October 26, 2007
Well, not so much leopards as OS X Leopard.
And by my baby, I mean my MacBook Pro.
And by ate, I mean trashed my hard drive.
But other than that, yeah – Leopards ate my baby!
I did the preorder from the Apple Store, and the Fed Ex guy dutifully brought it by at about 8:40 this morning. Apple had marked it “signature required”, so I got a chance to ask the guy whether he had seen a lot of them; he told me that he had at least 300 on his truck alone, and wondered what it was, so I ‘splained.
The early arrival gave me a couple of hours to play with it before I had to run off to a meeting, so I threw caution to the wind and decided to give it a whirl.
My initial plan was to do a clean install of Leopard on an external drive, boot off of it, and slowly move essential apps over. This would give me a chance to do some housecleaning, and get away from an install that I’ve been carting around since Panther.
Unfortunately, Leopard was having no part of this — it would only install on the internal drive; not sure why this is the case.
When I said I was throwing caution to the wind, that’s a pretty mild breeze – I have two backups that are done automatically overnight, including a bootable clone, so I wasn’t overly worried.
That being the case, I decided to go ahead and upgrade the install on my internal drive.
After starting the install, it went through an interminable “consistency check” of the DVD. I let this run about 20 minutes and hit the skip button, and started installing.
The installer ran for about five minutes, and failed claiming that it had a problem copying one file, and that I needed to reboot and try again.
Attempting to reboot back to the internal drive failed spectacularly — it would attempt to start up, and then shut back down again.
Booting the Leopard DVD again, I attempted another install, and it indicated that there was a problem with the internal drive, so I started up Disk Utility off the Leopard disk, and tried a verify. That failed, so I tried a repair. That failed, so I dropped the partition and created a new one, and went back to trying to install. It failed again, in the same place.
Switching my startup disk to my clone backup, I booted off the backup, and tried Disk Utility from Tiger. It was also unable to verify or repair the internal drive, so I erased it, and it looked okay.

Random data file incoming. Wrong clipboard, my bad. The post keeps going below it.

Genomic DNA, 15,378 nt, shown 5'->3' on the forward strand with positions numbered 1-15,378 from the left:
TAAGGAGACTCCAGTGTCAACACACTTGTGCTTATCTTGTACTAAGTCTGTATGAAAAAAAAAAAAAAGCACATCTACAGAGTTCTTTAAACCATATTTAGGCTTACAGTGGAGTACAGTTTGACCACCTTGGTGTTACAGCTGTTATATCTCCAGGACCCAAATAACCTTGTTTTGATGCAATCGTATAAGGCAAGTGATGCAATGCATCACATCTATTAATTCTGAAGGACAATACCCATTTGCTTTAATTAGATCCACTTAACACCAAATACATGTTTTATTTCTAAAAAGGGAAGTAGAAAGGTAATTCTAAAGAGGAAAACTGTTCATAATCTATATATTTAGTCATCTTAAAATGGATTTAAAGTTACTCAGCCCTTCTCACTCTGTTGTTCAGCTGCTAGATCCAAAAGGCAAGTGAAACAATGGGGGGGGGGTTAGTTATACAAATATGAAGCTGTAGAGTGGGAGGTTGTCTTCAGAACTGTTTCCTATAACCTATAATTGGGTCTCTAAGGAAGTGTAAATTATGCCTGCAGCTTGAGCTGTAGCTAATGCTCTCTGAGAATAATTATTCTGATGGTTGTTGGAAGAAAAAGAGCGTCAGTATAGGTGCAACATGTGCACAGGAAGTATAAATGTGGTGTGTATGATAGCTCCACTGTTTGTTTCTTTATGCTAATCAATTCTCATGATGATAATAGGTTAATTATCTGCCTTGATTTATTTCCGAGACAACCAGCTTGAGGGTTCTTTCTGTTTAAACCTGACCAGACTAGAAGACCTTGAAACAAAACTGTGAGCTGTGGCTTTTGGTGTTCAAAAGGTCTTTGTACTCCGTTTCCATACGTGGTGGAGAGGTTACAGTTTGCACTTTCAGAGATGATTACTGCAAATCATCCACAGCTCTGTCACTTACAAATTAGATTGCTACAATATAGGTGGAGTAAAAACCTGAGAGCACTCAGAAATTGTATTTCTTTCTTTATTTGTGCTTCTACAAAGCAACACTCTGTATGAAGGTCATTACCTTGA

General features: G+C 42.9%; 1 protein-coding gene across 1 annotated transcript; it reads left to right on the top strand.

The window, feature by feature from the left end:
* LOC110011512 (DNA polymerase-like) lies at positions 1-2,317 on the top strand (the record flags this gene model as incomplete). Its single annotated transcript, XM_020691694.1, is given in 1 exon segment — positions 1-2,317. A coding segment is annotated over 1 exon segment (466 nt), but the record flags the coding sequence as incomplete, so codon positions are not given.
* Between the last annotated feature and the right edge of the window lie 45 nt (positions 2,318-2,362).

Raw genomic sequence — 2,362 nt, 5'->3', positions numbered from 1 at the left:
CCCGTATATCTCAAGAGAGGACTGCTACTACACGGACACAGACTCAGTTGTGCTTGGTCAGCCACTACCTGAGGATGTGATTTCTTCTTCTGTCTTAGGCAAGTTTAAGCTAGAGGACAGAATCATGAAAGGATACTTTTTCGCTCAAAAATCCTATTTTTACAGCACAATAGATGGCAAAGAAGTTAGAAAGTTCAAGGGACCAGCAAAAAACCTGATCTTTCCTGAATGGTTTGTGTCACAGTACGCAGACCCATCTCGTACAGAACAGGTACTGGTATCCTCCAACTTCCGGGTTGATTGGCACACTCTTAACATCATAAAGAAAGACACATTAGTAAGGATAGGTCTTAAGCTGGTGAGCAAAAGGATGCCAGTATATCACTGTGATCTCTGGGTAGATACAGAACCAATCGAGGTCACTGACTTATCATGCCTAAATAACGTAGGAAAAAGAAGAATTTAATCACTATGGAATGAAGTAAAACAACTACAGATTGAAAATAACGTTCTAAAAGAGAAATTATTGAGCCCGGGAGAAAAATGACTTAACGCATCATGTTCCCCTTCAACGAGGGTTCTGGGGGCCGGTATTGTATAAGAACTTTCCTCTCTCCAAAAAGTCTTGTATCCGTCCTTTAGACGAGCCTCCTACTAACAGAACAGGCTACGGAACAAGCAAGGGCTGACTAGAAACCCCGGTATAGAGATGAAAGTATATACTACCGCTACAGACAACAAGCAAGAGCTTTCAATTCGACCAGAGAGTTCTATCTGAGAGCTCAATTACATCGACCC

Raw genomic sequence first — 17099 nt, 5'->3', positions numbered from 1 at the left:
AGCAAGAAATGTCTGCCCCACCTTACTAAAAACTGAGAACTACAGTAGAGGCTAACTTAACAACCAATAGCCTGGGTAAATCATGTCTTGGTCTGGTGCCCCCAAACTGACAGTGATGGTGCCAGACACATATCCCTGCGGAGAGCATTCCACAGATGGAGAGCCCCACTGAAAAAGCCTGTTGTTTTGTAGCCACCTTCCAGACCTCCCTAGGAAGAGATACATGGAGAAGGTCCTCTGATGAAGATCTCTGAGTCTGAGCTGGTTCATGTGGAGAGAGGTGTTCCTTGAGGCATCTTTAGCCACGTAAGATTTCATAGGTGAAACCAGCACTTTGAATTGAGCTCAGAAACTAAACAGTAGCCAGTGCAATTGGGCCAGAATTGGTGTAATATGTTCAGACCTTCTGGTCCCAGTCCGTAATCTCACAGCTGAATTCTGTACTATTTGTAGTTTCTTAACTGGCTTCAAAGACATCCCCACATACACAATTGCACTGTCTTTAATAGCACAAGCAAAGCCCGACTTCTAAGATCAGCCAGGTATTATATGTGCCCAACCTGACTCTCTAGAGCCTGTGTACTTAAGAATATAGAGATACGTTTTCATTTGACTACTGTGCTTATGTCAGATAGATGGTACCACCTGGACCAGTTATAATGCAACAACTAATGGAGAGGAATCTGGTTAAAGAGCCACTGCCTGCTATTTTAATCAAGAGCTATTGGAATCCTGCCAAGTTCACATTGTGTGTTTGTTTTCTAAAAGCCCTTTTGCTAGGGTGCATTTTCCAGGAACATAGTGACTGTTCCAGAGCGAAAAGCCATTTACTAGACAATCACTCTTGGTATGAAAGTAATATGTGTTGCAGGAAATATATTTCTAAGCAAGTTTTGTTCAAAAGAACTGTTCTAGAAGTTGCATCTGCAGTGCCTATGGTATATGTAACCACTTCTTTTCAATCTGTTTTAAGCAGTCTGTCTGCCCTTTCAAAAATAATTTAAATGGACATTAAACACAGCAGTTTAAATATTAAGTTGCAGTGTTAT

At this point I figured that the Leopard DVD was actually corrupted, so I tried it again, and this time let it complete the entire (45 minute) consistency check of the DVD.
No problem. So I decided to try the install again, and it completed about an hour and twenty minutes later, with no problem. I let it transfer my stuff from the backup drive (another 2 hours), and I’m now running Leopard.
I have no idea at all what happened; my best guess is that there was a formatting error on the internal drive, but if so, this does not seem to be a terribly robust way of handling it. After spending 45 minutes verifying the DVD, it might have been nice to verify the target drive too before trashing it in this manner.
The moral of the story is that BEFORE you do something like installing Leopard, be absolutely sure that you have a good, current backup. This isn’t the first time it’s saved my ass, and every time I become more of a believer. “Time Machine” is doing its backup at the moment, but I’ll still be doing a clone backup overnight, just on general principles.
October 16, 2007
1983 was a million years ago. Since Diem and Turner set the US cross-country driving record of 32 hours, 7 minutes, police technology has improved just like everything else.
Even more to the point, since 2001, the tolerance of US law enforcement for the Deeply Weird has taken a decided turn for the worse.
They don’t come much more Deeply Weird than Alex Roy.
Roy – a bizarre mutant cross between a Formula One driver and Doctor Evil – has been tearing up the various cross-country and cross-continent rally circuit for the last few years with a talent for competition and a comic schtick that includes cars and outfits done up in the livery of a long defunct German police unit, which led to this hysterical piece of Gumball Rally silliness a couple years ago:
For the past few years, Roy has set his sites on breaking the Diem/Turner “Cannonball” record — whatever it takes. The whole thing has been filmed for an upcoming documentary release, and Wired has all the details.
“White lines scroll through the windshield and mile markers tick past the tires as Roy flips a series of toggles on the center console, killing the brake lights (to prevent telltale flashes if he needs to slow for sudden radar), then flips a few more to illuminate the cockpit with night-vision-friendly red LEDs. The cockpit glows like a submarine at battle stations. Now Roy punches up the digital codes corresponding to the New Jersey State Police on the police scanner. The car fills with the coded squawk of emergency dispatchers, speeding motorcycles, and domestic quarrels.